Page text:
How to Get Certified as a Real Estate Agent That Can Sell?

Congratulations on deciding to become a real estate agent—this is a huge career move that many people, understandably, are afraid to make. The flexible schedule, nearly unlimited earning potential, and complete control over your career’s direction are likely more than enough to convince you that this is the best choice for you. But now one thought won’t leave your mind: What does it take to get certified to sell as an agent?

To get certified as a real estate agent who can sell, complete pre-licensing, ace your state exam, pass a background check, apply for licensure, and join a good brokerage. Your real estate license permits you to work with both buyers and sellers—no additional certifications needed.

How to get certified as a real estate agent

Working with sellers is the best way to ensure decent revenue and high conversion rates (“list to last,” as many agents say). However, you’re not the only real estate agent in the country, let alone a 10-mile radius, who’s in search of listings to keep their business above water. To learn about how to get certified as a real estate agent that can sell properties and homes, read on!

Complete 40-180 Hours of Pre-Licensing Classes

As I addressed in my article, the 7 best ways to become a Realtor, there are some steps that the states make you complete before you can become a licensed agent.

Many new agents assume that special certifications are necessary to work with sellers and take listings. The good news is that you don’t need anything more than a real estate license. A good mentor can help you learn more about the industry

What Is Pre-Licensing?

The first step (of many) toward getting your real estate license is completing what’s known as pre-licensing—in simpler terms, real estate school. This training serves as somewhat of a “crash course” into the real estate industry, where you’ll learn about the most important national and state real estate concepts, including:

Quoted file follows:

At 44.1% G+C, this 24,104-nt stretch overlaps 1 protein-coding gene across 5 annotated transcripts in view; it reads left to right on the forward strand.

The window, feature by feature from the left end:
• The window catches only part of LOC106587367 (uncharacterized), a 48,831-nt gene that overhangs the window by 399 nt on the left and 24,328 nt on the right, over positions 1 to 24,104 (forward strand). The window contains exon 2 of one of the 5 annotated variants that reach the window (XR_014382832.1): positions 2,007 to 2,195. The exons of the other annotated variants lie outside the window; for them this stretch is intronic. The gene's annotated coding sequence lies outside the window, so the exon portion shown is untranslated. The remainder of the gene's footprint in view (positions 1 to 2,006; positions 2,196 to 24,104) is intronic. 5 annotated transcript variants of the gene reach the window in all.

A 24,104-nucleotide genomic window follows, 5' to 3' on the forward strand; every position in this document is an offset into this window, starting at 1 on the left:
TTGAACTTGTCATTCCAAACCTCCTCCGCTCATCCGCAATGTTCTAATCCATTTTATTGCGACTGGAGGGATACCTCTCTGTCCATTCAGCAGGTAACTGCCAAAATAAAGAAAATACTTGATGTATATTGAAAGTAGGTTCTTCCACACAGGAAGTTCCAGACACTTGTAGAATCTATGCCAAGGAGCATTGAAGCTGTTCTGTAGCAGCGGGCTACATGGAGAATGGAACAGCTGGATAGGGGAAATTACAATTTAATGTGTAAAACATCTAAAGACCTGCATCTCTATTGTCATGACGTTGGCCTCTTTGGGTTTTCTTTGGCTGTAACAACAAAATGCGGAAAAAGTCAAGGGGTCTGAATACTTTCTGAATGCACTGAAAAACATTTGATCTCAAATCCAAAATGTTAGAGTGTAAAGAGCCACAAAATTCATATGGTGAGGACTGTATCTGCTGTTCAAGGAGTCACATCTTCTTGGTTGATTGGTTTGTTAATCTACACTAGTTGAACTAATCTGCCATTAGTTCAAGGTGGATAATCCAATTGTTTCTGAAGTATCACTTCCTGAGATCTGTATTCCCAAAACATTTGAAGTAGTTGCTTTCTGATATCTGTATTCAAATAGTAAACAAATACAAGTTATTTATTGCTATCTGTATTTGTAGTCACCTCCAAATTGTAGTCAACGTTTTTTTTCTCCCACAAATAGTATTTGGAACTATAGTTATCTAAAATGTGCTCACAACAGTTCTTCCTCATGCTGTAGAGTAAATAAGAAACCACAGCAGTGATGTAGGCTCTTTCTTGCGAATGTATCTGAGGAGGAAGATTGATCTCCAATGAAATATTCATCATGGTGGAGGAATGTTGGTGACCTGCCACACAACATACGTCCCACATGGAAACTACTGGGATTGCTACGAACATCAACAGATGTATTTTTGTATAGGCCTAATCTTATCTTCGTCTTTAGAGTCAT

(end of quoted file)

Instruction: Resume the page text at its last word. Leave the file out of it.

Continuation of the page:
• Requirements for licensure
  • Contracts & agreements
  • Deeds & titles
  • Financing
  • Environmental laws
  • Estates & ownership
  • Land usage & property rights
  • Agency laws
  • Types of properties
  • Fair Housing Act

It’s also worth noting what you won’t learn in your pre-licensing courses. 

The content doesn’t include business-building strategies (like lead generation or marketing), nor will it mention the processes behind buying or selling properties. But don’t fret: You’ll learn about these things later when you join with a brokerage and undergo new agent training.

How Many Hours of Pre-Licensing Do I Need?

Precisely how long you’ll spend in the classroom—or on the computer, if you’re using an online school—will depend on where you plan on getting your real estate license. 

Some states (like Massachusetts) require just 40 hours of training, while other states (like Texas) require a whopping 180 hours. On average, expect to spend 60-80 hours in this pre-licensing stage.

It’s also important to realize that you may have to take more than one class to fulfill this requirement. Many states will require a standard “salesperson pre-licensing course,” while others will divide the mandatory hours among several mini-courses.